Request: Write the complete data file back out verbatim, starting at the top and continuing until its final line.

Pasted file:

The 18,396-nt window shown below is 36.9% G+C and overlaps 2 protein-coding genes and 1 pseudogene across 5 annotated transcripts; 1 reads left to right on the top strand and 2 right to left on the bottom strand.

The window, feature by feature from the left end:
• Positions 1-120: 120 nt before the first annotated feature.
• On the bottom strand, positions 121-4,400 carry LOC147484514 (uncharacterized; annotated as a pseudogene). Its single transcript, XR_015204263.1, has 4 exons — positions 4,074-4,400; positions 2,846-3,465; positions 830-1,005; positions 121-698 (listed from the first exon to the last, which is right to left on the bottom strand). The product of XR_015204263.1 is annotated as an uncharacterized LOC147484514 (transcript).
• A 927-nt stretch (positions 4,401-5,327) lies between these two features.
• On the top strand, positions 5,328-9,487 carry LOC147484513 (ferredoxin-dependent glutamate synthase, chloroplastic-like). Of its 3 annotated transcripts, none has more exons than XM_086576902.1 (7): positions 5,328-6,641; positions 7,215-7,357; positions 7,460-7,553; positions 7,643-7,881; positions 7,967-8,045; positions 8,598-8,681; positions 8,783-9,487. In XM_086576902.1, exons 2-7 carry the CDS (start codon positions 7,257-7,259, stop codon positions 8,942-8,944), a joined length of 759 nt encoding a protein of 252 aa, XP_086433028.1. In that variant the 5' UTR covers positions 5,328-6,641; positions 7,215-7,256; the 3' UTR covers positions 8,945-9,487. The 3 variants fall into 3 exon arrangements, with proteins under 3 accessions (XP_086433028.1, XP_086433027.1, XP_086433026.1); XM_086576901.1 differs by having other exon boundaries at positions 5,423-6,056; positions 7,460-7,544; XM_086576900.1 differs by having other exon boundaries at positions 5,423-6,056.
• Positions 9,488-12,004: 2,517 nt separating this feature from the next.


The 18,396-nt window shown below is 36.9% G+C and overlaps 2 protein-coding genes and 1 pseudogene across 5 annotated transcripts; 1 reads left to right on the top strand and 2 right to left on the bottom strand.

The window, feature by feature from the left end:
• Positions 1-120: 120 nt before the first annotated feature.
• On the bottom strand, positions 121-4,400 carry LOC147484514 (uncharacterized; annotated as a pseudogene). Its single transcript, XR_015204263.1, has 4 exons — positions 4,074-4,400; positions 2,846-3,465; positions 830-1,005; positions 121-698 (listed from the first exon to the last, which is right to left on the bottom strand). The product of XR_015204263.1 is annotated as an uncharacterized LOC147484514 (transcript).
• A 927-nt stretch (positions 4,401-5,327) lies between these two features.
• On the top strand, positions 5,328-9,487 carry LOC147484513 (ferredoxin-dependent glutamate synthase, chloroplastic-like). Of its 3 annotated transcripts, none has more exons than XM_086576902.1 (7): positions 5,328-6,641; positions 7,215-7,357; positions 7,460-7,553; positions 7,643-7,881; positions 7,967-8,045; positions 8,598-8,681; positions 8,783-9,487. In XM_086576902.1, exons 2-7 carry the CDS (start codon positions 7,257-7,259, stop codon positions 8,942-8,944), a joined length of 759 nt encoding a protein of 252 aa, XP_086433028.1. In that variant the 5' UTR covers positions 5,328-6,641; positions 7,215-7,256; the 3' UTR covers positions 8,945-9,487. The 3 variants fall into 3 exon arrangements, with proteins under 3 accessions (XP_086433028.1, XP_086433027.1, XP_086433026.1); XM_086576901.1 differs by having other exon boundaries at positions 5,423-6,056; positions 7,460-7,544; XM_086576900.1 differs by having other exon boundaries at positions 5,423-6,056.
• Positions 9,488-12,004: 2,517 nt separating this feature from the next.